KOHL ROLLS OUT OLDER WORKER AGENDA, RESULTS OF GAO STUDY ON FEDERAL OLDER WORKERS


WASHINGTON - Today U.S. Senator Herb Kohl (D-WI), Chairman of the Senate Special Committee on Aging, was joined by several of his colleagues in the introduction of three bills to make it easier for older Americans to either reenter or remain in the workforce. In conjunction with their introduction, Kohl released the results of a study conducted by the U.S. Government Accountability Office (GAO) on the federal government's efforts to hire and retain older workers, and what policy changes would help them do it better. Over the next five years, more than half a million permanent full-time federal employees-or about one-third of the full-time federal workforce-will be eligible to retire. In ten years, more than 60 percent of the federal workforce will be retirement-eligible. 
 
"The state of our economy has millions of older Americans considering all their options. For a lot of them, the downturn will mean working longer," said Chairman Kohl. "These policies provide commonsense incentives and simple fixes to make it easier for those who want to keep working past retirement age."
 
To conduct the study, GAO reviewed three federal agencies that have large proportions of employees nearing retirement, and found that each relies on older workers in different ways, whether in the training of newly hired staff or as short-term contractors. The study also drew upon the most promising practices within other agencies for relying on older workers. In the report, GAO recommends that the Office of Personnel Management (OPM) facilitate the communication and broad dissemination of the most successful strategies that have been employed throughout the government, so that more agencies can institute them.
 
Tomorrow, Chairman Kohl will hold a hearing to examine how the poor economy is affecting those nearing retirement. The hearing, entitled "Boomer Bust? Securing Retirement in a Volatile Economy," will feature testimony on the labor market for older workers, the challenges they face, and the need of many older Americans to continue working.
 
The legislation being introduced this week includes the following:
 
  • The Older Worker Opportunity Act of 2009, sponsored by Senators Kohl and Dick Durbin (D-IL).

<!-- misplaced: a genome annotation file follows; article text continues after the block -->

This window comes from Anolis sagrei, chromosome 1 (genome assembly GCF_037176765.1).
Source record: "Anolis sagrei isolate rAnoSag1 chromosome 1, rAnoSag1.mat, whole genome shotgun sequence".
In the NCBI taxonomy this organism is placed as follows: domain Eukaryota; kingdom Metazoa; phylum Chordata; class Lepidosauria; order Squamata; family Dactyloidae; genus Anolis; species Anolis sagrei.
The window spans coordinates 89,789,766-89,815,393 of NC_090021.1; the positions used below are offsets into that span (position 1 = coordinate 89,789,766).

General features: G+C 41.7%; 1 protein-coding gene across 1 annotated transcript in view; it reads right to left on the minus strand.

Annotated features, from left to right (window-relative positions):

Many older workers seek workplace flexibility in order to pursue hobbies or visit the grandkids, and many need flexibility to care for a loved one. This bill would diminish the barriers to part-time work for older workers, such as loss of health coverage and decreased pension benefits, by providing a tax credit for employers that employ older workers (age 62+) in flexible work programs. The credit equals 25 percent of an older worker's wages, and expires after 2012. To be eligible, employers must (1) provide a qualified pension plan and (2) provide health insurance coverage and pay at least 60 percent of its cost. A "flexible work program" provides a full- or part- time flexible work schedule and full pension and health care benefits. This arrangement must be available to an older worker for at least one year and must be widely available to rank and file employees.
 
  • A bill to make it easier to rehire federal annuitants, sponsored by Senators Kohl and Susan Collins (R-ME).
 
This bill would allow the federal government to rehire federal retirees part-time, without forcing the employee to reduce their salary by their pension amount, as under current law. While the individuals would receive both salary and annuity payments, they would not be considered employees for the purposes of retirement and would receive no additional retirement benefits based on their service. 
 
  • A bill to allow phased retirement for federal employees under the CSRS, sponsored by Senators Kohl and George Voinovich (R-OH).
 
This legislation would change the computation of Civil Service Retirement System (CSRS) annuities involving part-time service by correcting an anomaly that creates a disincentive for employees nearing the end of their careers who would like to phase into retirement by working part-time.  Specifically, the legislation would clarify that CSRS annuities, based in whole or in part on part-time service, should be pro-rated for the period of service that was performed on a part-time basis.  The correction allows agencies, as part of their succession planning efforts, to retain the expertise of senior staff who wish to work on a part-time basis at the end of their federal careers.
 
Last month, Kohl and Durbin reintroduced the Health Care and Training for Older Workers Act of 2009 (S. 281), which would extend COBRA health insurance from the time of retirement (ages 62 and up) until seniors become eligible for Medicare at age 65.  The bill also improves access for seniors to federally-funded job training programs. Finally, the bill would establish through the Department of Labor a clearinghouse of best practices in the private and public sectors for hiring and retaining older workers, as suggested by the GAO's report on the Comptroller General's Forum on Engaging and Retaining Older Workers, released in February 2007.
 
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To access the GAO study, click herehttp://aging.senate.gov/letters/gaoolderfederalworkersstudy.pdf
 

For more information on the Aging Committee's April 2008 hearing on the federal government's efforts to hire and retain older workers , click here http://aging.senate.gov/record.cfm?id=297184